Car rental app designed for college students hits the market
The new Lula app is bringing peer-to-peer car rentals to campuses across the nation, including the University of Arizona.
Lula, also known as LulaRides, is available to any college student 18 years old or older. Through Lula, students can rent their cars to other students for times and prices of their own choosing.
“As the car owner, it’s like running your own business,” said Matthew Vega-Sanz, CEO and co-founder of Lula. “Lula is there to help by providing the medium and the insurance.”
Lula ensures that car owners are in total control of who is using their vehicle.
“When someone requests to rent your vehicle, you can take a look at their profile and decide to deny or accept their request, usually based on the times they want your car,” Vega-Sanz said.
To ensure Lula is only being used by responsible drivers, potential users will have to go through a background check. Lula will make sure that an applicant is who they claim to be, has never been convicted of driving under the influence or does not have too many points on their driving record.
If a rental car is ever involved in a crash, Lula’s million-dollar insurance policy will keep the car owner covered. The car owner can go through Lula’s insurance partner instead of their own insurance company to get their car repaired. While a car is being repaired, Lula will provide the owner with a stipend to help them cover any transportation costs, according to Vega-Sanz.
The insurance also covers car theft, which is very rare in the car rental industry, according to Vega-Sanz.
“The larger fear is that owners may try to manipulate the [insurance] policy so they can get money or certain issues fixed in their car using Lula’s insurance instead of their own,” Vega-Sanz said. “At the moment, Lula’s insurance will run an investigation, and if the car was stolen without any foul play by the owner, they will get the [car’s] cash value back to them.”
Vega-Sanz has big plans for Lula and hopes to expand Lula out from just college campuses. He wants Lula to be available to graduates as they leave college and branch out into their careers.
“We think we have a shot at making transportation more affordable and more sustainable in the long run,” Vega-Sanz said.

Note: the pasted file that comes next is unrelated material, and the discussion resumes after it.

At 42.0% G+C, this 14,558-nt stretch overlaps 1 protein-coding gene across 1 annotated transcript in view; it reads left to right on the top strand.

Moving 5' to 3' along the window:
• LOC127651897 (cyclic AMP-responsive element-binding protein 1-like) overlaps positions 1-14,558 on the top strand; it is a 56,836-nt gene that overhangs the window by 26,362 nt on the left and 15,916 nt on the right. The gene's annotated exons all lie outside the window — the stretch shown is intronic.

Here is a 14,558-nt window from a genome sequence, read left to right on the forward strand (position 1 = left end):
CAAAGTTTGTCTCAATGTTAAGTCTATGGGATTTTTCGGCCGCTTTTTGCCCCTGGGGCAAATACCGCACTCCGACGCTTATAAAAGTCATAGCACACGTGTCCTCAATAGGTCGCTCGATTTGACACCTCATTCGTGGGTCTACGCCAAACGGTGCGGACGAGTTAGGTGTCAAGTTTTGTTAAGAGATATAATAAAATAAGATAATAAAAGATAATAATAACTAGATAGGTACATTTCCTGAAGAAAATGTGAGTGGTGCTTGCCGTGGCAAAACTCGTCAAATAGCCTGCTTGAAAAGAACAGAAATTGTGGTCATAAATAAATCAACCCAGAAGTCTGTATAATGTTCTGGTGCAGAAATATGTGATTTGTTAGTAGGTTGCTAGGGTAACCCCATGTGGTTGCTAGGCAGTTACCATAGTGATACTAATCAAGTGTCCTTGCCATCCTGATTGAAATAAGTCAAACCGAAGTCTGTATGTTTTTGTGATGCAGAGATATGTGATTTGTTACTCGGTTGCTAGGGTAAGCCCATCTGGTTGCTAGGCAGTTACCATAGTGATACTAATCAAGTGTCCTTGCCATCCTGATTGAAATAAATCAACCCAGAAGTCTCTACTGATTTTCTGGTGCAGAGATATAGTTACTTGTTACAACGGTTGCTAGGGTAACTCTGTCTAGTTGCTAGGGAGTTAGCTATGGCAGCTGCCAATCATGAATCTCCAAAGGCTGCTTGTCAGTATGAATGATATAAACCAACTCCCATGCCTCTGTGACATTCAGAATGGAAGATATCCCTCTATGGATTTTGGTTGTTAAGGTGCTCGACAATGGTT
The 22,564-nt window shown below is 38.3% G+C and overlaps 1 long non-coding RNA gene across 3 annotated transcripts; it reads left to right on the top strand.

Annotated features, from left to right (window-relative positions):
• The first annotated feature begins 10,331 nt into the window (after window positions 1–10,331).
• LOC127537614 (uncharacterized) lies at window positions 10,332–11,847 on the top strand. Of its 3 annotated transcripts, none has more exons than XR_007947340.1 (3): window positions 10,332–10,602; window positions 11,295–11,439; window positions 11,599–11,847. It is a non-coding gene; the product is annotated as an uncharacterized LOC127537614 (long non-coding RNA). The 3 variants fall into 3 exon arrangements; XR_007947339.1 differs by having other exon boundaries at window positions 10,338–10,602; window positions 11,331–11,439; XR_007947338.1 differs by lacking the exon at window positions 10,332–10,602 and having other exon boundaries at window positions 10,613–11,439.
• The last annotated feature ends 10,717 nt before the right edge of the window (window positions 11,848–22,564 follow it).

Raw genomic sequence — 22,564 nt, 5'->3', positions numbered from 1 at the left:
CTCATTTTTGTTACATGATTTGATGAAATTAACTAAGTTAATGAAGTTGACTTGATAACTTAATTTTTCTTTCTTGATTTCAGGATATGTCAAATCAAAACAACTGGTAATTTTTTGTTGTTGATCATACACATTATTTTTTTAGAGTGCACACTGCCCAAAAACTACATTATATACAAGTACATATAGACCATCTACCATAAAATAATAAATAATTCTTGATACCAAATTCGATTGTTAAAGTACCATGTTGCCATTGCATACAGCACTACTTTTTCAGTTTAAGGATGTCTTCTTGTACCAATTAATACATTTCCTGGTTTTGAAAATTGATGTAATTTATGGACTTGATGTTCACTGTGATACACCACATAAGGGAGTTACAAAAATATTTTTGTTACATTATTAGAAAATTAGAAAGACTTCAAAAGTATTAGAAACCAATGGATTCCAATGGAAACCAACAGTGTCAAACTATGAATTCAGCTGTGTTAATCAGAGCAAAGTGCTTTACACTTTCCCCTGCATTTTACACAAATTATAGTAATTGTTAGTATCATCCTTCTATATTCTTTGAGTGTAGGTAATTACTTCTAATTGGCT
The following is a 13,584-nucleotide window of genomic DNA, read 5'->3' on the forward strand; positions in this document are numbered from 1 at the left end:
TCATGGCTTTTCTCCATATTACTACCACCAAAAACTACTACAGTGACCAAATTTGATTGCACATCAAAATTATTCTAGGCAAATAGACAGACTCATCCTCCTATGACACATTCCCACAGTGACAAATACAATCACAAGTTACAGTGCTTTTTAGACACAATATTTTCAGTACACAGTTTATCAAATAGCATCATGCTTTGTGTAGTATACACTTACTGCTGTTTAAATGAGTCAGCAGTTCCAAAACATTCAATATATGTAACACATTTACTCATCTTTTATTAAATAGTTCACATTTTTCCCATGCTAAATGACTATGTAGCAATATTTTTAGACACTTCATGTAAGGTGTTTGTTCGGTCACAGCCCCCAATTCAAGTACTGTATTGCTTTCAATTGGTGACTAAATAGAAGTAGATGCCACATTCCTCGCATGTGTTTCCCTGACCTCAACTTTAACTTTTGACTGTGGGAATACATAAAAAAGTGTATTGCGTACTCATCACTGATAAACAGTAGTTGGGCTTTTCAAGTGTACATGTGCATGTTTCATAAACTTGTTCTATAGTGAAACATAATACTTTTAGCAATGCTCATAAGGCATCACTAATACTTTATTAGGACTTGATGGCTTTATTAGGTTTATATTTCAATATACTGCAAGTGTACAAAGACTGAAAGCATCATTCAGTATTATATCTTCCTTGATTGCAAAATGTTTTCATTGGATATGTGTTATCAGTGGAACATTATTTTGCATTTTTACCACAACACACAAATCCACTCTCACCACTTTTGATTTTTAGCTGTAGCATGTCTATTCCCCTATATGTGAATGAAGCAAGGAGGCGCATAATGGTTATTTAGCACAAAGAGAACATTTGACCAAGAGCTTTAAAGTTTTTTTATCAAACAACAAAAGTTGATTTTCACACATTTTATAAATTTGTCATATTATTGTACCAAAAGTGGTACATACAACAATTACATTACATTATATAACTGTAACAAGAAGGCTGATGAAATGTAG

He also said he wants to save students money.
“As college students who grew up in not-the-best financial situation and grew up in love with nature, we see the financial and environmental tolls caused by transportation,” Vega-Sanz said. “We want to be able to make an impact, and we see Lula as our way.”
Along with saving money, Vega-Sanz says he hopes that Lula will help the environment.
“Studies show that for every one car added on a car sharing platform, almost 50 metric tons of carbon dioxide can be eliminated from the atmosphere,” Vega-Sanz said. “We want to reduce the cars on the street so that the air my kids breathe is a little cleaner, so that the air the animals breathe is a little cleaner. That’s one thing that really motivates us.”
When approached by the Daily Wildcat, some students said that they would use this app.
“I would rent a student’s car, since you are able to independently transport yourself,” pre-business freshman Psalm Davis said when asked if he would rather use an Uber or a car rental service.
Sophomore Danielle Linville agreed.
“I would rent my car out because it would be insured and if someone needs a car, I’d be willing to help them while getting paid,” Linville said. “I’m not using the car, so I might as well put it to good use.”
However, other students said they will stick to Uber or Lyft.
“I would rather use an Uber or Lyft to get around,” freshman Brianna Birney said. “If I were to rent someone else’s car, I would have to consider a lot of factors like if the car was stolen, or if it was a scam.”
Lula launched on the Apple Store for free Sept. 1 and is planned to hit the Google Play store in early 2019.
For more information and special offers for campus groups, contact Matthew Vega-Sanz at email@example.com.
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